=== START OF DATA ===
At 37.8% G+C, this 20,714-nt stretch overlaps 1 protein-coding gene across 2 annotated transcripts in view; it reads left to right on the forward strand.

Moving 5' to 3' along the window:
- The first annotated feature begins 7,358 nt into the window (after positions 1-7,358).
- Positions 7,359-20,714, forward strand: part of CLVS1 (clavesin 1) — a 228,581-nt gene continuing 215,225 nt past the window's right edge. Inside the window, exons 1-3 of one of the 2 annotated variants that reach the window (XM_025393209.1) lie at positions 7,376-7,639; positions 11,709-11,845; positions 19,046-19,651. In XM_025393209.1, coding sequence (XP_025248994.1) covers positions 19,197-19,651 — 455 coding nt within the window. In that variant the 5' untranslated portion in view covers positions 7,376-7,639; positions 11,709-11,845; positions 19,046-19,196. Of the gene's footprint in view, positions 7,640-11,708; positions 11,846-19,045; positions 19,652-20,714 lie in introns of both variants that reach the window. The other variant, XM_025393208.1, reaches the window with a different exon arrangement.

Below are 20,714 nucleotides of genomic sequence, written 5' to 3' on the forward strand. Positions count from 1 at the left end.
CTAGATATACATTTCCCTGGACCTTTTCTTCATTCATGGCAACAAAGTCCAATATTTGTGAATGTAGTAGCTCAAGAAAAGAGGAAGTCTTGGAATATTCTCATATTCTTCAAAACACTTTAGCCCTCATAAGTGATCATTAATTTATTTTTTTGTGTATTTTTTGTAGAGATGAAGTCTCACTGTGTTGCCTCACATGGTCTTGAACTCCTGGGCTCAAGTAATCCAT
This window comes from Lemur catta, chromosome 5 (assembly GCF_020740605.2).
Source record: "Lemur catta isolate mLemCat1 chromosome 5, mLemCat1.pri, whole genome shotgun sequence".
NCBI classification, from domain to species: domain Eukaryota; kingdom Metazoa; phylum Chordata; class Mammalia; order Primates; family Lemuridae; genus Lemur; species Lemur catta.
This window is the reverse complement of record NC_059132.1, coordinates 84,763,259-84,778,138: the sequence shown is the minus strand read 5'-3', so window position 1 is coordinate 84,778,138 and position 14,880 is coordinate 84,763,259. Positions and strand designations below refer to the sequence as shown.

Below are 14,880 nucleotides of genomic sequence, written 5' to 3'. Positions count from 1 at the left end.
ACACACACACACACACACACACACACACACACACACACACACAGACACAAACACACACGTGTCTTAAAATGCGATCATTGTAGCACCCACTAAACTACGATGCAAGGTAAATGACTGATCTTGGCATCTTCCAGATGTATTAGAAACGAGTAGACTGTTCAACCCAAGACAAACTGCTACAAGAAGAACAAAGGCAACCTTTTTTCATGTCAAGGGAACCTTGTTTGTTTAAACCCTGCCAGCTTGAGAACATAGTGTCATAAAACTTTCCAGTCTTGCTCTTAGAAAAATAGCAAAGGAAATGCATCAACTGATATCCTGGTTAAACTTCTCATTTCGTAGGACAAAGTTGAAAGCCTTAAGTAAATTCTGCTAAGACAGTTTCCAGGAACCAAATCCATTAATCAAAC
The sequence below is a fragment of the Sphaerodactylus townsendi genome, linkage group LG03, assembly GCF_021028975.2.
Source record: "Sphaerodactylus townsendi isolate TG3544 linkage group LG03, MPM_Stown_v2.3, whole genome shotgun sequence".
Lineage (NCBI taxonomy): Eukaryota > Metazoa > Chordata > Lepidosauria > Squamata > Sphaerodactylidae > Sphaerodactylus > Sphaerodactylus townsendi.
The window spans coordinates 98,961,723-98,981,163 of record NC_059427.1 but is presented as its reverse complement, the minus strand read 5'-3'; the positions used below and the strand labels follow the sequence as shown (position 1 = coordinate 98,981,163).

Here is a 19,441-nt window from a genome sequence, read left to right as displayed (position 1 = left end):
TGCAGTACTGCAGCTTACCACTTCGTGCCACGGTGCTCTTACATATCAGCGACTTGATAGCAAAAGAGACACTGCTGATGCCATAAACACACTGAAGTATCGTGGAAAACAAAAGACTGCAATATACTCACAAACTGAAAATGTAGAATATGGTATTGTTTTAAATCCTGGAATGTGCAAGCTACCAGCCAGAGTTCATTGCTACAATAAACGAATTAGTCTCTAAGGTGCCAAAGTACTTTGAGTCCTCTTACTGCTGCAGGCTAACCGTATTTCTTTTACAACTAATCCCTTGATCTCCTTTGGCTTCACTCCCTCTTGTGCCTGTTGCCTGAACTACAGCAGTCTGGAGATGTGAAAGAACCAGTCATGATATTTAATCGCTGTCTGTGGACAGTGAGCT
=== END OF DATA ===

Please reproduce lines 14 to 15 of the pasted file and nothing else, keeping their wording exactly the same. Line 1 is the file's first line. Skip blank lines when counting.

Source record: "Sphaerodactylus townsendi isolate TG3544 linkage group LG03, MPM_Stown_v2.3, whole genome shotgun sequence".
Lineage (NCBI taxonomy): Eukaryota > Metazoa > Chordata > Lepidosauria > Squamata > Sphaerodactylidae > Sphaerodactylus > Sphaerodactylus townsendi.